In the US, where 40 percent of solar installations use Chinese panels, supply would be hit with significant disruptions, adds Shayle Kann, managing director of GTM Research, a market research company in Boston.
Indeed, a victory for the US complainants may fall short of its goals. Just as trade sanctions against Japanese semiconductor makers failed to save the industry in the United States several years ago, onerous tariffs will likely lead Chinese solar companies to change strategies, without any benefits trickling to US rivals, says Jesse Pichel, senior research analyst at US investment bank Jeffries & Co in New York City.
For one thing, Chinese companies can follow the lead of their country's biggest players - Suntech, Yingli, Trina Solar and LDK Solar - and set up their own sites in North America, as well as low-cost countries around the globe.
What's more, points out Noam Lior, mechanical engineering professor at Penn, "The US isn't China's only customer. They can sell to Indonesia, South America and others."
As concerning as the trade dispute may be, there's perhaps an even greater threat to China's solar industry - plunging global prices and demand.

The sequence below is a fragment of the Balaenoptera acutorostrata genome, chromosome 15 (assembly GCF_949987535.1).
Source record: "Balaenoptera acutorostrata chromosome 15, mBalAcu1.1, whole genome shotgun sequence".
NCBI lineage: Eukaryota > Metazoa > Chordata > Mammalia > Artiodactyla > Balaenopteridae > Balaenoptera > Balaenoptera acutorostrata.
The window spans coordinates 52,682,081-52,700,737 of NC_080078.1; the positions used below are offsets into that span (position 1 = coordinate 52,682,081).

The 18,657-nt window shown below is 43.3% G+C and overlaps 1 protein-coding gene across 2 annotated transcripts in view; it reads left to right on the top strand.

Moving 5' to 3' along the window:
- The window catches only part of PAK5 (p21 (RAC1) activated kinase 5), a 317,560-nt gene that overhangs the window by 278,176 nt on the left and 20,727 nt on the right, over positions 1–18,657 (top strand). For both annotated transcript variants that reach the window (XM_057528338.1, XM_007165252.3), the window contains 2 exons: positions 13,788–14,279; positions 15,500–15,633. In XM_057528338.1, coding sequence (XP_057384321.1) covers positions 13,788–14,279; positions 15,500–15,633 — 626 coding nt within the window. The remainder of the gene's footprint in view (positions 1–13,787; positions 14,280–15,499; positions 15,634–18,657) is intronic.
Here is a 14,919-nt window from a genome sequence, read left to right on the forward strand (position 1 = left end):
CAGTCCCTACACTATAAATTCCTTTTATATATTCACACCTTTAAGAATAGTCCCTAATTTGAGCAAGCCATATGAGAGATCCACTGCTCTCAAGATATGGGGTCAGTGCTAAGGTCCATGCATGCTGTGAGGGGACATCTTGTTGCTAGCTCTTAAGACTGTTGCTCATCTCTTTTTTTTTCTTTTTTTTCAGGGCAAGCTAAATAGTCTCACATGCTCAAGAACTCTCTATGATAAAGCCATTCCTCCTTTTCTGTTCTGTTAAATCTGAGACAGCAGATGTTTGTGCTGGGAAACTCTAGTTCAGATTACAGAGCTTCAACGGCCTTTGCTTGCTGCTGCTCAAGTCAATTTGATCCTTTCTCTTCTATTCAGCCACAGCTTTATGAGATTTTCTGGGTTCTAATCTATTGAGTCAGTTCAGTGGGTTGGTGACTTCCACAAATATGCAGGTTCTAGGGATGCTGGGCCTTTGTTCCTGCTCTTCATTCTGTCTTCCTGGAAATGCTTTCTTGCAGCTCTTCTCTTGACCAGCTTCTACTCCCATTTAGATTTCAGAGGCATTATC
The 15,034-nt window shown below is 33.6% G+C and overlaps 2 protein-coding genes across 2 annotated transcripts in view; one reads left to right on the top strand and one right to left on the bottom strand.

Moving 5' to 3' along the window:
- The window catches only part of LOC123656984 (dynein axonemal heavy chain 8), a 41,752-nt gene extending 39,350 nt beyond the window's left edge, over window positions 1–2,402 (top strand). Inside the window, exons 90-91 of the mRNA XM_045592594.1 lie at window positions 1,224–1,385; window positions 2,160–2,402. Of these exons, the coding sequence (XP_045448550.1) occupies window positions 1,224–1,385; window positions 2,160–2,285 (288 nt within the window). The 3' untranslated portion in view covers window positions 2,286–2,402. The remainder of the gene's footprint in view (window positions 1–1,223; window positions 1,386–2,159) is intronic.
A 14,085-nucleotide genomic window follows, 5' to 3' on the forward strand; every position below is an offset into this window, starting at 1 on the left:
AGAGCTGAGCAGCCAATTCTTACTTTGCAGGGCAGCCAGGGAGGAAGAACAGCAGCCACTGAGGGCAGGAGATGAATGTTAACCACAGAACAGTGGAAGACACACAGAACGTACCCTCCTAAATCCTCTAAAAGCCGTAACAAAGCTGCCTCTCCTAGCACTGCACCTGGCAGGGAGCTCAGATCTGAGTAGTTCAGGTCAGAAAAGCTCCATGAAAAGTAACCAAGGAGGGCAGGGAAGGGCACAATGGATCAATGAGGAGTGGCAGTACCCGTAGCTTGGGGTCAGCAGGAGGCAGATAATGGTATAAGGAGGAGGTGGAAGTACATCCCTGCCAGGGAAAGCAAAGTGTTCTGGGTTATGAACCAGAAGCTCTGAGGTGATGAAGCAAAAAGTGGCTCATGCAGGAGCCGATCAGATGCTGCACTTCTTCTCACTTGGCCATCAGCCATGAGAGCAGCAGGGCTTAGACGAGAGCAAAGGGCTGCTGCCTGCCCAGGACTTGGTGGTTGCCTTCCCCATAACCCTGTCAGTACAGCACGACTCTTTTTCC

"The industry now is facing a cyclical downturn," says Pichel. "Demand is stalled, because prices keep coming down so much that people want to wait before buying."
With costs falling by more than half over the last two years, global demand for PV cells jumped 165 percent from 2009 to 2010, but it is expected to rise only 9 percent this year, and 4 percent next year, according to Pichel.
Today, supply outstrips demand by two to three times, which is typical of new industries, he says. There's also the financial crisis fallout - notably, subsidies to the sector have dried up in austerity-riddled Europe, which accounts for 70 percent of the market.
Chinese companies are scrambling to prevail in this market. "The year 2012 will be a very difficult one for survival," says Stephane Dufrenne, chief technology officer of Upsolar Group in Shanghai.
Adapted from China Knowledge@Wharton, http://www.knowledgeatwharton.com.cn. To read the original version, please visit: http://bit.ly/sWl4rr